For months, I’d heard inklings about just how fabulous the Petaluma Italian bakery, Stellina Pronto, was. Then, when a good friend, whose pastry bar is as high as mine, raved about it, I knew I had to make a beeline a couple weeks ago when I was in Sonona Wine Country.
All you need do is look for the line out the door to find it, as there almost always is one.
It’s no wonder, because this bakery, which opened last summer, is first-rate.
That’s no surprise when you realize it was opened by Chef Christian Caiazzo and his wife, Katrina Fried, who owned the highly regarded Osteria Stellina in Point Reyes Station until its closure in August 2020.
The glass cases are filled with all manner of sweet, buttery treats, most of them sweet, but with a surprisingly wide variety of savory ones, too. Look for pizza to make its debut in the future, too.
It’s a solid loaf. It has a beguiling character owing to an unusual backbone of arborio rice. It has every quality you’ve dreamed about in the perfect bread. In short, it’s a keeper.
And I was smitten at the first chewy bite.
Naturally, the recipe comes from one of my favorite bread bakeries — Della Fattoria in Petaluma, where owner Kathleen Weber and her family turn out artisan loaves baked in a wood-fired oven on their ranch. They are breads full of flavor and integrity. Among the first restaurants they supplied was the French Laundry in Yountville, which tells you just how extraordinary the products are.
“Arborio Rice Bread” is from their new cookbook, “Della Fattoria Bread” (Artisan), complete with 63 recipes for everything from Della Fattoria’s signature Meyer Lemon-Rosemary Campagne Boule to Spicy Cheddar Crackers to Sticky Buns.
It appealed to me for its intriguing use of risotto-style rice and because it’s one of the more streamlined recipes in the book as it doesn’t require a starter.
Making bread always takes time and patience. It’s never a quick process. But this particular recipe doesn’t require much heavy-lifting. It also makes two loaves, so you’re amply rewarded after an afternoon of work.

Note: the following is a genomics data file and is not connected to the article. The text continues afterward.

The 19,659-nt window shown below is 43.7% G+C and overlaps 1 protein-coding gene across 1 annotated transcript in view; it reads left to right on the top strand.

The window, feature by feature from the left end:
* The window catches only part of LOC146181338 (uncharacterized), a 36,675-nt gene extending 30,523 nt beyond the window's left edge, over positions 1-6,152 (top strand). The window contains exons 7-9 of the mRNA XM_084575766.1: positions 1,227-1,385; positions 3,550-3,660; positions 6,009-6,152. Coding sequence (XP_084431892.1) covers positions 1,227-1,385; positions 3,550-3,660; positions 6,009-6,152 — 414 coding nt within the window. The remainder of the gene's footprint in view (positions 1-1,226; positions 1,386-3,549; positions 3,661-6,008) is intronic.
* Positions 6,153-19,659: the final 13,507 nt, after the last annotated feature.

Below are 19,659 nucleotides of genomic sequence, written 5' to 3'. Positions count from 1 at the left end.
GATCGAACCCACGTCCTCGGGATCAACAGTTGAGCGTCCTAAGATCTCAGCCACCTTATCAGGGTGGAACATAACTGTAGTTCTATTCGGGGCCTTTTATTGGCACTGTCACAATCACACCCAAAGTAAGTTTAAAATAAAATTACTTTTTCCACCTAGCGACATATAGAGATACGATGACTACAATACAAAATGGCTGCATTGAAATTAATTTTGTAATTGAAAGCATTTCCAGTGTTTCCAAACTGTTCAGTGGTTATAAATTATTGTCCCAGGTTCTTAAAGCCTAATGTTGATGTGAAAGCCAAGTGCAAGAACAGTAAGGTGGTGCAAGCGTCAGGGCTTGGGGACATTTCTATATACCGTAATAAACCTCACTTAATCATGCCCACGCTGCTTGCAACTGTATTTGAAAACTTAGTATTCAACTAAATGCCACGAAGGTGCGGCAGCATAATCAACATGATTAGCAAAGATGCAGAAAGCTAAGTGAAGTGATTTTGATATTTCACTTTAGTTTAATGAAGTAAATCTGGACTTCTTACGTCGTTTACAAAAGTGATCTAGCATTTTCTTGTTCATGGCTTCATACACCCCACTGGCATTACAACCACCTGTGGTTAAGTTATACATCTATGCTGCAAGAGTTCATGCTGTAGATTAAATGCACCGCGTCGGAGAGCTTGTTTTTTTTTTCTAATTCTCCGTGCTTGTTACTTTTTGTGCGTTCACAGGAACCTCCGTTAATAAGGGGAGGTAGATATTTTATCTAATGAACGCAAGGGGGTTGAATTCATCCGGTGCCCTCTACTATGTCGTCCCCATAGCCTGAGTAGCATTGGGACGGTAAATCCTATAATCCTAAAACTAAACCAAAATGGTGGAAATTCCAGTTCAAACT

Like so many little girls before me, I grew up with a play kitchen set.
Like you’re surprised, right?
I guess enjoying good food and cooking it — even if only in my pretend world back then — has always been integral in my life.
So, it was with great pleasure that I spent many an afternoon cooking up a storm on my pint-sized stove after pulling out ingredients from my matching mini fridge, then cleaning up in my would-be sink that actually had running water. Well, if you remembered to fill the hidden reservoir.
I remember my parents even bought me “food” for my beloved kitchen. There was a plastic fried egg with strips of plastic bacon attached to it. A plastic golden-browned chicken with its drumsticks looking so plump and enticing. And a big pink ham that looked like you could practically carve it.
But what I would have given to have had these instead: Divine Delights petits fours.
Pretty pastel-hued and resembling the most precious little gifts, they’d make any little girl’s play kitchen a whole lot sweeter.
Of course, the best part is even if you missed out on enjoying these cute little confections as a tot, you can easily enjoy them now as an adult.
When I was dining recently at his restaurant, Brasserie S&P in the Mandarin Oriental Hotel in San Francisco, I’d occasionally come up for air from devouring his dishes only to find myself drawn completely and helplessly to the bread.
Smoky, with a hefty dark crust and a chewy interior full of delightful air holes and developed fermented flavor, I couldn’t stop eating slice after slice.
Of course, I had to ask him where it came from.
When he told me it was baked in wood-fired ovens at Della Fattoria in Petaluma, I knew I had to stop in the next time I was in the vicinity.
So, I did earlier this week.
Bon Appetit magazine has called it one of the Top 10 bread bakeries in America. One taste and you’ll agree.